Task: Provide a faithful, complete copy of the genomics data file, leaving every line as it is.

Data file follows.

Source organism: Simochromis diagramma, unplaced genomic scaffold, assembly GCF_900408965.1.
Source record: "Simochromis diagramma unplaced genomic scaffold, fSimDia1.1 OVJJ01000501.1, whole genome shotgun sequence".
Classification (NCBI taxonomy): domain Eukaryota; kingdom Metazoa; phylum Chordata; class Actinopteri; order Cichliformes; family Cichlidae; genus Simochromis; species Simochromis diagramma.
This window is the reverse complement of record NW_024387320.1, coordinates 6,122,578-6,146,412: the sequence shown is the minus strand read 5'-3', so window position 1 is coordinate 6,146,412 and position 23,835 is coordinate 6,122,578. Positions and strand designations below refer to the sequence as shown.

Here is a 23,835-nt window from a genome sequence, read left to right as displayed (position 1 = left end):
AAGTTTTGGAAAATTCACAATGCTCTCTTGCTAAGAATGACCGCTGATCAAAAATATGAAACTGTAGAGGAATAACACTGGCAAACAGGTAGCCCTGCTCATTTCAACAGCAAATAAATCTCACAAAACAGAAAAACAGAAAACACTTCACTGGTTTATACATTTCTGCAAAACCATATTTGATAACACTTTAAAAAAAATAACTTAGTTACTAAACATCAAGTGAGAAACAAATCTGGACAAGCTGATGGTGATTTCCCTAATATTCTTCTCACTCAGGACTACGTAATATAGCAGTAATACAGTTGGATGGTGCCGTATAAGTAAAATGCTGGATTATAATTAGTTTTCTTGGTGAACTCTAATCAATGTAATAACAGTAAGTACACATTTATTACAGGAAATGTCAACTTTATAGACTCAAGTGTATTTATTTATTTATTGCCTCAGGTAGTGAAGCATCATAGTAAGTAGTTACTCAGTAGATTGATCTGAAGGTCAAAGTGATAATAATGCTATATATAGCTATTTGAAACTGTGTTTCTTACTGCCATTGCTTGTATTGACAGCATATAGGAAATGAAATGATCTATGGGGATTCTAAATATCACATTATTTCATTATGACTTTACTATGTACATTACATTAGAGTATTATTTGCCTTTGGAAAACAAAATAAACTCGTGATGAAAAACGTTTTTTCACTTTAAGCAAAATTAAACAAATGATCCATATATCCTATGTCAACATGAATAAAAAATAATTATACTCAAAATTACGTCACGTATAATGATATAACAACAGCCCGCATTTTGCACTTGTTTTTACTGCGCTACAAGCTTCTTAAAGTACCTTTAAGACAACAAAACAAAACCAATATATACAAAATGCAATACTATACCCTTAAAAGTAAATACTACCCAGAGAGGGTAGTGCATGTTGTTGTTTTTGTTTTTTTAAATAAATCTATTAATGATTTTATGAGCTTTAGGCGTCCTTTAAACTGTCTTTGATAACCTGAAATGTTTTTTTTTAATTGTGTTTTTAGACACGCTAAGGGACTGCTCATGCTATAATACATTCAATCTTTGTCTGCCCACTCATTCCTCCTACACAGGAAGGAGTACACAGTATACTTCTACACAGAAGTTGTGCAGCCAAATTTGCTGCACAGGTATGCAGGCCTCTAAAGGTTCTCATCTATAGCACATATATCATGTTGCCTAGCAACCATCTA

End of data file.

Source organism: Simochromis diagramma, unplaced genomic scaffold, assembly GCF_900408965.1.
Source record: "Simochromis diagramma unplaced genomic scaffold, fSimDia1.1 OVJJ01000501.1, whole genome shotgun sequence".
Classification (NCBI taxonomy): domain Eukaryota; kingdom Metazoa; phylum Chordata; class Actinopteri; order Cichliformes; family Cichlidae; genus Simochromis; species Simochromis diagramma.
This window is the reverse complement of record NW_024387320.1, coordinates 6,122,578-6,146,412: the sequence shown is the minus strand read 5'-3', so window position 1 is coordinate 6,146,412 and position 23,835 is coordinate 6,122,578. Positions and strand designations below refer to the sequence as shown.

Here is a 23,835-nt window from a genome sequence, read left to right as displayed (position 1 = left end):
AAGTTTTGGAAAATTCACAATGCTCTCTTGCTAAGAATGACCGCTGATCAAAAATATGAAACTGTAGAGGAATAACACTGGCAAACAGGTAGCCCTGCTCATTTCAACAGCAAATAAATCTCACAAAACAGAAAAACAGAAAACACTTCACTGGTTTATACATTTCTGCAAAACCATATTTGATAACACTTTAAAAAAAATAACTTAGTTACTAAACATCAAGTGAGAAACAAATCTGGACAAGCTGATGGTGATTTCCCTAATATTCTTCTCACTCAGGACTACGTAATATAGCAGTAATACAGTTGGATGGTGCCGTATAAGTAAAATGCTGGATTATAATTAGTTTTCTTGGTGAACTCTAATCAATGTAATAACAGTAAGTACACATTTATTACAGGAAATGTCAACTTTATAGACTCAAGTGTATTTATTTATTTATTGCCTCAGGTAGTGAAGCATCATAGTAAGTAGTTACTCAGTAGATTGATCTGAAGGTCAAAGTGATAATAATGCTATATATAGCTATTTGAAACTGTGTTTCTTACTGCCATTGCTTGTATTGACAGCATATAGGAAATGAAATGATCTATGGGGATTCTAAATATCACATTATTTCATTATGACTTTACTATGTACATTACATTAGAGTATTATTTGCCTTTGGAAAACAAAATAAACTCGTGATGAAAAACGTTTTTTCACTTTAAGCAAAATTAAACAAATGATCCATATATCCTATGTCAACATGAATAAAAAATAATTATACTCAAAATTACGTCACGTATAATGATATAACAACAGCCCGCATTTTGCACTTGTTTTTACTGCGCTACAAGCTTCTTAAAGTACCTTTAAGACAACAAAACAAAACCAATATATACAAAATGCAATACTATACCCTTAAAAGTAAATACTACCCAGAGAGGGTAGTGCATGTTGTTGTTTTTGTTTTTTTAAATAAATCTATTAATGATTTTATGAGCTTTAGGCGTCCTTTAAACTGTCTTTGATAACCTGAAATGTTTTTTTTTAATTGTGTTTTTAGACACGCTAAGGGACTGCTCATGCTATAATACATTCAATCTTTGTCTGCCCACTCATTCCTCCTACACAGGAAGGAGTACACAGTATACTTCTACACAGAAGTTGTGCAGCCAAATTTGCTGCACAGGTATGCAGGCCTCTAAAGGTTCTCATCTATAGCACATATATCATGTTGCCTAGCAACCATCTA